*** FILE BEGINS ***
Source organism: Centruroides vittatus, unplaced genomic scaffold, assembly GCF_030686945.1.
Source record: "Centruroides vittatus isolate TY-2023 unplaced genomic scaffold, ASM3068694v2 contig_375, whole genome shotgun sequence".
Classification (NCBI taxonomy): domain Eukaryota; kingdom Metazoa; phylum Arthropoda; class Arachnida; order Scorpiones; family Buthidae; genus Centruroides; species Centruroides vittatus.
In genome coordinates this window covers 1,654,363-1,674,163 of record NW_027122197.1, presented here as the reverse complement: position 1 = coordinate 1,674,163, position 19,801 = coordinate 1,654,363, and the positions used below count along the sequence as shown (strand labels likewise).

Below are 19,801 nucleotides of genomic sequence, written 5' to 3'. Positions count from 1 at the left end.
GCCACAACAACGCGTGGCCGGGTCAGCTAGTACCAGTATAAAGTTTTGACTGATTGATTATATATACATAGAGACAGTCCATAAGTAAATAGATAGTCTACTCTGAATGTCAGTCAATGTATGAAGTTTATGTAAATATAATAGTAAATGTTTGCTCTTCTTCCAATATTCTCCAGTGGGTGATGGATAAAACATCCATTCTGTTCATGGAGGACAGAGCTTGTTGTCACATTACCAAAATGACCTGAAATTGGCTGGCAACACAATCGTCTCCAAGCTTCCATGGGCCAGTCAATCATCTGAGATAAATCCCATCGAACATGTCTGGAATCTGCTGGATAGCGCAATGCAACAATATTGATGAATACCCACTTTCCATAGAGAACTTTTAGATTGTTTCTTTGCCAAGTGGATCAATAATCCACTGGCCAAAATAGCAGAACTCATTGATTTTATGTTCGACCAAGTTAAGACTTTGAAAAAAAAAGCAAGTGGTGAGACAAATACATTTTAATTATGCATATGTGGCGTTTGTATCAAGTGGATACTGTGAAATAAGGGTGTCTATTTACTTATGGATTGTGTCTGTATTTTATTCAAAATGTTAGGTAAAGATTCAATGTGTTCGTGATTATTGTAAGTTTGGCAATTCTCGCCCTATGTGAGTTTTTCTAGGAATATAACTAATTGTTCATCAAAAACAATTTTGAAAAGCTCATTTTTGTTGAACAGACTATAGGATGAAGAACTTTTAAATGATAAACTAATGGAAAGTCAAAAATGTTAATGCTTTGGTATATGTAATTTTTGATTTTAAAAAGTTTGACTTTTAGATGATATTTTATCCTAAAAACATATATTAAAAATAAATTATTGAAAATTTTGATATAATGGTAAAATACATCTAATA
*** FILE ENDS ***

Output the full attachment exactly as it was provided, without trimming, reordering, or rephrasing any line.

Source organism: Centruroides vittatus, unplaced genomic scaffold, assembly GCF_030686945.1.
Source record: "Centruroides vittatus isolate TY-2023 unplaced genomic scaffold, ASM3068694v2 contig_375, whole genome shotgun sequence".
Classification (NCBI taxonomy): domain Eukaryota; kingdom Metazoa; phylum Arthropoda; class Arachnida; order Scorpiones; family Buthidae; genus Centruroides; species Centruroides vittatus.
In genome coordinates this window covers 1,654,363-1,674,163 of record NW_027122197.1, presented here as the reverse complement: position 1 = coordinate 1,674,163, position 19,801 = coordinate 1,654,363, and the positions used below count along the sequence as shown (strand labels likewise).

Below are 19,801 nucleotides of genomic sequence, written 5' to 3'. Positions count from 1 at the left end.
GCCACAACAACGCGTGGCCGGGTCAGCTAGTACCAGTATAAAGTTTTGACTGATTGATTATATATACATAGAGACAGTCCATAAGTAAATAGATAGTCTACTCTGAATGTCAGTCAATGTATGAAGTTTATGTAAATATAATAGTAAATGTTTGCTCTTCTTCCAATATTCTCCAGTGGGTGATGGATAAAACATCCATTCTGTTCATGGAGGACAGAGCTTGTTGTCACATTACCAAAATGACCTGAAATTGGCTGGCAACACAATCGTCTCCAAGCTTCCATGGGCCAGTCAATCATCTGAGATAAATCCCATCGAACATGTCTGGAATCTGCTGGATAGCGCAATGCAACAATATTGATGAATACCCACTTTCCATAGAGAACTTTTAGATTGTTTCTTTGCCAAGTGGATCAATAATCCACTGGCCAAAATAGCAGAACTCATTGATTTTATGTTCGACCAAGTTAAGACTTTGAAAAAAAAAGCAAGTGGTGAGACAAATACATTTTAATTATGCATATGTGGCGTTTGTATCAAGTGGATACTGTGAAATAAGGGTGTCTATTTACTTATGGATTGTGTCTGTATTTTATTCAAAATGTTAGGTAAAGATTCAATGTGTTCGTGATTATTGTAAGTTTGGCAATTCTCGCCCTATGTGAGTTTTTCTAGGAATATAACTAATTGTTCATCAAAAACAATTTTGAAAAGCTCATTTTTGTTGAACAGACTATAGGATGAAGAACTTTTAAATGATAAACTAATGGAAAGTCAAAAATGTTAATGCTTTGGTATATGTAATTTTTGATTTTAAAAAGTTTGACTTTTAGATGATATTTTATCCTAAAAACATATATTAAAAATAAATTATTGAAAATTTTGATATAATGGTAAAATACATCTAATA